More people are going back to their roots, preferring a real Christmas tree over plastic this year.
A Hastings tree farm sold out a week ago and the company has been fielding hundreds of calls since. In Auckland, a tree farm has doubled its sales over the past three years.
However, prices seem to vary considerably from region to region.
A tree from Mount Gabriel tree farm in Drury will cost you around $20 or $30, while in Waikato, Hawke's Bay, and most places in the South Island pay $40. In Taupō and Wellington, foliage fans have been forking out around $60 or $70.
Sue Quigley, who bought her tree in Wellington for $70 at a fundraiser, said the price was on the steep side.
"I think because it was a fundraiser we thought it was OK, but normally we'd only want to spend around $50 or $40.
"Forty feels about right, you feel good if you get a nice tree for 40."
Brian Clark also paid $70, and said it was a privilege to be able to afford one.
"We're lucky to be able to afford that much for a tree and still eat and there's a lot of people not too far from here that would struggle with that. So, it's a privilege isn't it."
Ashley Commerer who has run a Christmas tree farm in Auckland for 30 years said he tried to keep his prices down.
He said coming to a farm was generally cheaper than buying pre-cut trees no matter where in the country you were.
"I think the big problem with those trees on the street is actually buying them off the farmers - you know, you can buy 6-to-7-foot trees for like $9 - so how they manage to get them from $9 to $70 I have no idea."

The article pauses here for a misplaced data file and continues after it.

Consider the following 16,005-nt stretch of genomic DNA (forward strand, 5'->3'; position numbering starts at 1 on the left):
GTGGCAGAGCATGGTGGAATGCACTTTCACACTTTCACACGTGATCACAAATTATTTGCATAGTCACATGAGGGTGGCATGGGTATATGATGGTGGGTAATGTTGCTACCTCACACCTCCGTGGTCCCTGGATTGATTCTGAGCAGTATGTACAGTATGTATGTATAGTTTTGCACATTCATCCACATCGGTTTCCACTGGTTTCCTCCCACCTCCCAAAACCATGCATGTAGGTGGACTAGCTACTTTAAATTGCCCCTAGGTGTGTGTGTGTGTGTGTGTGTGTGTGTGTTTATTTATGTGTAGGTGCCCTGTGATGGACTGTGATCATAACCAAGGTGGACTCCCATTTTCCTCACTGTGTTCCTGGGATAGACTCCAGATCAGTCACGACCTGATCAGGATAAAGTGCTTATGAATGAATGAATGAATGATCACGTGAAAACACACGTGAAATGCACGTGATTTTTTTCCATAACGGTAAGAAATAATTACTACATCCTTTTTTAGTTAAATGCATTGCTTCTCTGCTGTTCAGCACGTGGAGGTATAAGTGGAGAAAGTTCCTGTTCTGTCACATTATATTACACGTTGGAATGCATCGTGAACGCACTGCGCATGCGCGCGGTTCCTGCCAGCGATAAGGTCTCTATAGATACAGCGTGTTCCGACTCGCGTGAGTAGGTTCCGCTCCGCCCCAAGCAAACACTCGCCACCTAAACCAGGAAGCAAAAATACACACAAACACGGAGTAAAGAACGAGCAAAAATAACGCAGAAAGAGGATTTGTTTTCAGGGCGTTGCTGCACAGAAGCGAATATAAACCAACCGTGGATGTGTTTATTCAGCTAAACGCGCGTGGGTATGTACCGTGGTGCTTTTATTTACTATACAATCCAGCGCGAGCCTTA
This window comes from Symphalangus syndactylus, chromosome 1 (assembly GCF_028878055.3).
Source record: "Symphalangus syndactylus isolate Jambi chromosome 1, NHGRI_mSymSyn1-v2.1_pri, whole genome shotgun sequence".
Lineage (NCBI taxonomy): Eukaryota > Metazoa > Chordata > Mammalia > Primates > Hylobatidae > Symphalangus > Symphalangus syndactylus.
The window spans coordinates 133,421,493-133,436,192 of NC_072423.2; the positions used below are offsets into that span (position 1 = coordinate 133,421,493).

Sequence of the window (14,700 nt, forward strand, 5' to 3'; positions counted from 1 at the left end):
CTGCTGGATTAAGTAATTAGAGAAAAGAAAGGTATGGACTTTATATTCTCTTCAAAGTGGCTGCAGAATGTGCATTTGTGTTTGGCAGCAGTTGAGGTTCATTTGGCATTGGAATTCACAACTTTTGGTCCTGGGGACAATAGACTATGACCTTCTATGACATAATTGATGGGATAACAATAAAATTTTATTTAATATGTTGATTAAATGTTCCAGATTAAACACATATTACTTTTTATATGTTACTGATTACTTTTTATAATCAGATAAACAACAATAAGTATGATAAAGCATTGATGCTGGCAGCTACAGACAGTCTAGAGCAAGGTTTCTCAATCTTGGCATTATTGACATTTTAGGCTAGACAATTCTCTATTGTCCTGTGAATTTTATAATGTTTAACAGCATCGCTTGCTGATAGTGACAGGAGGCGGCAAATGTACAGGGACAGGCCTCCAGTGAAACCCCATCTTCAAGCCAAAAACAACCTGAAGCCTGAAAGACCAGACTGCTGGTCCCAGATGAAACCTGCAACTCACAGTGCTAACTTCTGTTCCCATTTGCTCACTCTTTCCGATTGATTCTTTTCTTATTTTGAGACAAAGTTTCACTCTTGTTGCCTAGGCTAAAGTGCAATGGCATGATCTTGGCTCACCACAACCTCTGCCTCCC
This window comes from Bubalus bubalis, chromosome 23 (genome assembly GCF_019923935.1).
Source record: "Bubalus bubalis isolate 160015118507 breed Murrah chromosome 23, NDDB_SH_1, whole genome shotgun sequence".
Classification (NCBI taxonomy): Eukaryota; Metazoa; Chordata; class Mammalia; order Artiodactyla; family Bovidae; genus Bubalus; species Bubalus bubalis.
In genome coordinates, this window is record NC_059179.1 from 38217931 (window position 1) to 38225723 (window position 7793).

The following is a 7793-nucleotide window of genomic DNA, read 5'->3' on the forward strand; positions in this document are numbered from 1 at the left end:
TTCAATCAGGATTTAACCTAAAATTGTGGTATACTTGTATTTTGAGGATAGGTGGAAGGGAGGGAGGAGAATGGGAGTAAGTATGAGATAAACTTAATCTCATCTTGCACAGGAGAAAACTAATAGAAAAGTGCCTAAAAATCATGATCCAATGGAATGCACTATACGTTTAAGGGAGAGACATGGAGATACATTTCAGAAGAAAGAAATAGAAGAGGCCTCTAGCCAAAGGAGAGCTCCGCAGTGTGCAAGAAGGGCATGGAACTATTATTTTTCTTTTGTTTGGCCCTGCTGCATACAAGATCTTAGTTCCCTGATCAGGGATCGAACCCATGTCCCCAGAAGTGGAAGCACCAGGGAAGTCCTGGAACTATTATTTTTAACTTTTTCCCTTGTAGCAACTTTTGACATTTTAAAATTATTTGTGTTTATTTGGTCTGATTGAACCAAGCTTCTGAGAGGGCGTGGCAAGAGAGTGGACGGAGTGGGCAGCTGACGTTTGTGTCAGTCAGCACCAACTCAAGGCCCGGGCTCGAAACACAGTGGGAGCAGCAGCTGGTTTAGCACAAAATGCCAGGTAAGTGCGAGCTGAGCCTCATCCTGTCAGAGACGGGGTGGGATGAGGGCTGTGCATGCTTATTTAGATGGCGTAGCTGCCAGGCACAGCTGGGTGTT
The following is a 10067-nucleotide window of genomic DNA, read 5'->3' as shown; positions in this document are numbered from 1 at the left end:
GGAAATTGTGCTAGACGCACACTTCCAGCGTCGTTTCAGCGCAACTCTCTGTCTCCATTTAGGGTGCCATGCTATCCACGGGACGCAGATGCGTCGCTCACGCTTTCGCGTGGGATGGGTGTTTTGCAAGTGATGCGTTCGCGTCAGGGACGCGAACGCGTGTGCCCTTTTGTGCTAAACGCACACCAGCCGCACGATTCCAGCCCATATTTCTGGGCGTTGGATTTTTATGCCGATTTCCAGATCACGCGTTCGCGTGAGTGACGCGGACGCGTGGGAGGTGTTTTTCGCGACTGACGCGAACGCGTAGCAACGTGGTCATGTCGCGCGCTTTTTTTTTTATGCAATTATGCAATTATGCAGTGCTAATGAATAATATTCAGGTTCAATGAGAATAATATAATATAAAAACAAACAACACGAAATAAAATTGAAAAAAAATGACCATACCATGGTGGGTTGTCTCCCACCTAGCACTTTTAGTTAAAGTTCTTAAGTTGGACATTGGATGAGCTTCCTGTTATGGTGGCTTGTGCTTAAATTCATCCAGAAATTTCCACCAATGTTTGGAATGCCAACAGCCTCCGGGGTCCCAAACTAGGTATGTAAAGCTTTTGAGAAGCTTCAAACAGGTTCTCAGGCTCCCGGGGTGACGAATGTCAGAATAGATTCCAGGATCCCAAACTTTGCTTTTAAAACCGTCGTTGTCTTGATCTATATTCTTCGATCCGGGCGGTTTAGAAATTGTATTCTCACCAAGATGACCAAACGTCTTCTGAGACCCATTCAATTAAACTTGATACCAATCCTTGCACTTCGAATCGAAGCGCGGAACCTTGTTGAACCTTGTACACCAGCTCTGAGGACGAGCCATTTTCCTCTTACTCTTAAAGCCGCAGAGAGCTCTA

Vanessa Clarke also runs a tree farm in Waikato and said people came to a tree farm to get into the Christmas spirit.
"It's amazing how many kids get pleasure from coming and carrying the pole to measure the tree - just little things like that."
She said getting a tree straight from a farm also meant you could be sure it was fresh.
"You don't know how long that tree has either been sitting on the back of a ute, been sitting in a container, or its been sitting in a hot shop. So, I mean you don't know what sort of condition that tree is in when you're purchasing it."
Phill Campbell runs a tree farm with his family north of Wellington.
He sells his trees wholesale to his children, who sell them at different sites around the region.
Trees cost $10 for each 30 centimetres.
Mr Campbell said not everybody had time to come out to a farm.
"People are time-poor, the stuff that we sell on the side of the road that's probably more of a convenience thing for most people. But also I think we offer a little bit of an experience there as well. You know, people like to choose their tree as such."
Mr Campbell said it was important to check trees sold on the roadside had been well looked after.
"We're probably a little more organised and professional than a ute sitting on the side of the road," he said.
"We've got a couple of 20-foot containers and they're ex-refrigeration containers so they've been insulated. We also only harvest late in the afternoon, if we have to travel distances we do it at night so it keeps the trees cool. We then re-cut them and stand them in water."